38.9 Seconds Later

The numbers on the sheet were disappointing.

I had, in fact, improved my health. Everything, except for stress, was at ideal levels. Even my blood pressure had improved. But those three little digits glared at me from among the other numbers on the page, and I was immediately disappointed in myself. Somehow, I was 15 pounds heavier.

Then I saw the challenge. Row 200 meters for time. Winner gets a FitBit.

I declined.

I’m in a dress. And heels. And I’m already feeling defeated. 

“What’s the time to beat?”

Hmmm. I think I can beat that.

Ok. Shoes off. Dress tucked between my legs. Rowers moved to face the wall so I don’t expose myself. Deep breath. Go! And that was the moment I remembered that the scale has no idea how to measure me.

#20: That Moment When…

… You finally get to work and you just sit in your car, again on the fourth floor of the dark and stifling garage, and you have absolutely no desire to move because you made it to the gym for the first time this week and almost passed out, so you’re feeling crappie about yourself since the doctor weighed you yesterday, and you know the number shouldn’t matter – but it’s the only thing going on your chart to represent a year’s worth of sweat and tears – so it does matter, not to mention the fact that you were asked, once again, if you recently started HEW when in reality you’re finishing your second year, with a host of physical concerns that prevent you from progressing as much as you’d like, therefore, to say you’re feeling crappie about yourself is actually quite an understatement, so there you are, sitting in your car in the stifling garage in that moment, pondering what the heck you’re doing with your life in one insignificant snapshot against the backdrop of all the cataclysmic events in the world that you’ve been intentionally avoiding but in light of all the little victories that you presently cannot remember… and you decide to do one thing.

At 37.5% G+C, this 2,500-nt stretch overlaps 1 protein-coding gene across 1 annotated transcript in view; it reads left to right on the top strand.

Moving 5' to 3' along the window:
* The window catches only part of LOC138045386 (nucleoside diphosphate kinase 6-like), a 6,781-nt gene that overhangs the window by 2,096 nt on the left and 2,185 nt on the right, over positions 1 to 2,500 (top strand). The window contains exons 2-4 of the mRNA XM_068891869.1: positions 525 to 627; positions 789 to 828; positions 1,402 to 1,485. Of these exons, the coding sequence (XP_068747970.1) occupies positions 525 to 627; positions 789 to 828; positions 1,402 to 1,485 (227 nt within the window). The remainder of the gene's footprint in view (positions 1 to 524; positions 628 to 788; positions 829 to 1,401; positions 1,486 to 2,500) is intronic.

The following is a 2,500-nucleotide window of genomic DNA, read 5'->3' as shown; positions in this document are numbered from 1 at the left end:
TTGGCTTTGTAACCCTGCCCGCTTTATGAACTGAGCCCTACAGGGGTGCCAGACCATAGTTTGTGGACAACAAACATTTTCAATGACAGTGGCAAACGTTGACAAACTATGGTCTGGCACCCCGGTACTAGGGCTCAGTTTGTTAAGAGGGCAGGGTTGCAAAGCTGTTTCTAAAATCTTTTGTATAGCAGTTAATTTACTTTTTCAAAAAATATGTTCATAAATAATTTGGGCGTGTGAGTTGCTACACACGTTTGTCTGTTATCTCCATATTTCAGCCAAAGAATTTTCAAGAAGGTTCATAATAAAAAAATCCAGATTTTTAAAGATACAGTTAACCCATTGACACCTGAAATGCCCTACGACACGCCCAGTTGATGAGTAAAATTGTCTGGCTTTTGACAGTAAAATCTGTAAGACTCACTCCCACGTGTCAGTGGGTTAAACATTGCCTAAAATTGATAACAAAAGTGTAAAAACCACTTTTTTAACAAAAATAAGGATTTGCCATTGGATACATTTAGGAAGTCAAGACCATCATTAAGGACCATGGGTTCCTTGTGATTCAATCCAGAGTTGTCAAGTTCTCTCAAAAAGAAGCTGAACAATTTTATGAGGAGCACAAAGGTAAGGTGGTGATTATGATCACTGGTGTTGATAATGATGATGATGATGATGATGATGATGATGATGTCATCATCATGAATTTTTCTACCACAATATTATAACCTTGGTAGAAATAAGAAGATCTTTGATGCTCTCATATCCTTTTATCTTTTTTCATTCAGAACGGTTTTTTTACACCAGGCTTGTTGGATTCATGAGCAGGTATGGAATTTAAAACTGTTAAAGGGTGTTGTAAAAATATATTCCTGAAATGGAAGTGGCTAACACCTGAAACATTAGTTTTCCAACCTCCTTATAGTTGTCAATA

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For my 35th birthday, I made a list of things I wanted to accomplish by the time I turned 36. Today, instead of wallowing in the pity of what I’ve yet to gain, I checked off one more thing.

Chip on My Pretty Little Shoulder

I’m going to attempt to write this without any hesitation. No emotional edits. No disclaimers. I’m going to attempt to write it, really, with all my unfiltered thoughts and feelings pouring onto the page. Knowing me, ever the diplomat who is always sensitive to the effect of words, this will be quite the feat. And if you are reading this at all, it will most likely be an edited and emotionally correct version of my self*. Nevertheless… here we go.

I have heard, over and over again, the assertion that when a “fat girl” loses weight she develops a “chip on her shoulder”. As in, she suddenly thinks she is “too hot to handle”. And won’t give people, whom she would have “happily given a chance before”, the time of day. And she becomes, among more colorful words, “conceited”.